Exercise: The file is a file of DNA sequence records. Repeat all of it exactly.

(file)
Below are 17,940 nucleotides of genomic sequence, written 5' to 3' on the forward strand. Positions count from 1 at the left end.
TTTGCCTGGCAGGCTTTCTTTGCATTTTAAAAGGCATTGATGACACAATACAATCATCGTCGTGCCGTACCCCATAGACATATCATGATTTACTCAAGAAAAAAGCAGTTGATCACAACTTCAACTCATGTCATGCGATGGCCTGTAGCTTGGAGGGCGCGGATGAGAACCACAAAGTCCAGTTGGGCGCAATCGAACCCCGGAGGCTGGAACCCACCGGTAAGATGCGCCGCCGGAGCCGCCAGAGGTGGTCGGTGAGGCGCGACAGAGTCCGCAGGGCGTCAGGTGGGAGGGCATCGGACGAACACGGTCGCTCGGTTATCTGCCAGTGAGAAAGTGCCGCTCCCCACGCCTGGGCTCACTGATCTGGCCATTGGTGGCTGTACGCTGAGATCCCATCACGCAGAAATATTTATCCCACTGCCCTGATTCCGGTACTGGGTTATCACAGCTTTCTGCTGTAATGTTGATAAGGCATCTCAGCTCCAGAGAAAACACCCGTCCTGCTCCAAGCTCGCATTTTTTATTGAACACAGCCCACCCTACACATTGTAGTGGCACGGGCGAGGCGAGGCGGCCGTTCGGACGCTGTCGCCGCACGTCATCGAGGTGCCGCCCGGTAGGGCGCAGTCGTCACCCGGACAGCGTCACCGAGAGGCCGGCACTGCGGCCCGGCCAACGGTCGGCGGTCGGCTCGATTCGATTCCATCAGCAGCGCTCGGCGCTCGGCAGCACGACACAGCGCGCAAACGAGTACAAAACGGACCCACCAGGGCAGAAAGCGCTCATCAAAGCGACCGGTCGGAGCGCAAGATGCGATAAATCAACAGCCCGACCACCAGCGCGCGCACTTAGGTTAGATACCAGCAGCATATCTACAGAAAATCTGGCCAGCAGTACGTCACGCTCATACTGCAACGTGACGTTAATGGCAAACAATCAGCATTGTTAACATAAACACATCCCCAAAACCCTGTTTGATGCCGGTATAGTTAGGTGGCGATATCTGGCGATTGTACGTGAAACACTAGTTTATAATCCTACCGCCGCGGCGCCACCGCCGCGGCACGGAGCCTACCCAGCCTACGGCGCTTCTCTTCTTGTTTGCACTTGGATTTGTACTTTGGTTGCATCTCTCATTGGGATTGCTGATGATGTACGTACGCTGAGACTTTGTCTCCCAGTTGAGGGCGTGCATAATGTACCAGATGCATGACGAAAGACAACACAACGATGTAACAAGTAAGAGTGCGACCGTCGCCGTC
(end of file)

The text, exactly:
Below are 17,940 nucleotides of genomic sequence, written 5' to 3' on the forward strand. Positions count from 1 at the left end.
TTTGCCTGGCAGGCTTTCTTTGCATTTTAAAAGGCATTGATGACACAATACAATCATCGTCGTGCCGTACCCCATAGACATATCATGATTTACTCAAGAAAAAAGCAGTTGATCACAACTTCAACTCATGTCATGCGATGGCCTGTAGCTTGGAGGGCGCGGATGAGAACCACAAAGTCCAGTTGGGCGCAATCGAACCCCGGAGGCTGGAACCCACCGGTAAGATGCGCCGCCGGAGCCGCCAGAGGTGGTCGGTGAGGCGCGACAGAGTCCGCAGGGCGTCAGGTGGGAGGGCATCGGACGAACACGGTCGCTCGGTTATCTGCCAGTGAGAAAGTGCCGCTCCCCACGCCTGGGCTCACTGATCTGGCCATTGGTGGCTGTACGCTGAGATCCCATCACGCAGAAATATTTATCCCACTGCCCTGATTCCGGTACTGGGTTATCACAGCTTTCTGCTGTAATGTTGATAAGGCATCTCAGCTCCAGAGAAAACACCCGTCCTGCTCCAAGCTCGCATTTTTTATTGAACACAGCCCACCCTACACATTGTAGTGGCACGGGCGAGGCGAGGCGGCCGTTCGGACGCTGTCGCCGCACGTCATCGAGGTGCCGCCCGGTAGGGCGCAGTCGTCACCCGGACAGCGTCACCGAGAGGCCGGCACTGCGGCCCGGCCAACGGTCGGCGGTCGGCTCGATTCGATTCCATCAGCAGCGCTCGGCGCTCGGCAGCACGACACAGCGCGCAAACGAGTACAAAACGGACCCACCAGGGCAGAAAGCGCTCATCAAAGCGACCGGTCGGAGCGCAAGATGCGATAAATCAACAGCCCGACCACCAGCGCGCGCACTTAGGTTAGATACCAGCAGCATATCTACAGAAAATCTGGCCAGCAGTACGTCACGCTCATACTGCAACGTGACGTTAATGGCAAACAATCAGCATTGTTAACATAAACACATCCCCAAAACCCTGTTTGATGCCGGTATAGTTAGGTGGCGATATCTGGCGATTGTACGTGAAACACTAGTTTATAATCCTACCGCCGCGGCGCCACCGCCGCGGCACGGAGCCTACCCAGCCTACGGCGCTTCTCTTCTTGTTTGCACTTGGATTTGTACTTTGGTTGCATCTCTCATTGGGATTGCTGATGATGTACGTACGCTGAGACTTTGTCTCCCAGTTGAGGGCGTGCATAATGTACCAGATGCATGACGAAAGACAACACAACGATGTAACAAGTAAGAGTGCGACCGTCGCCGTC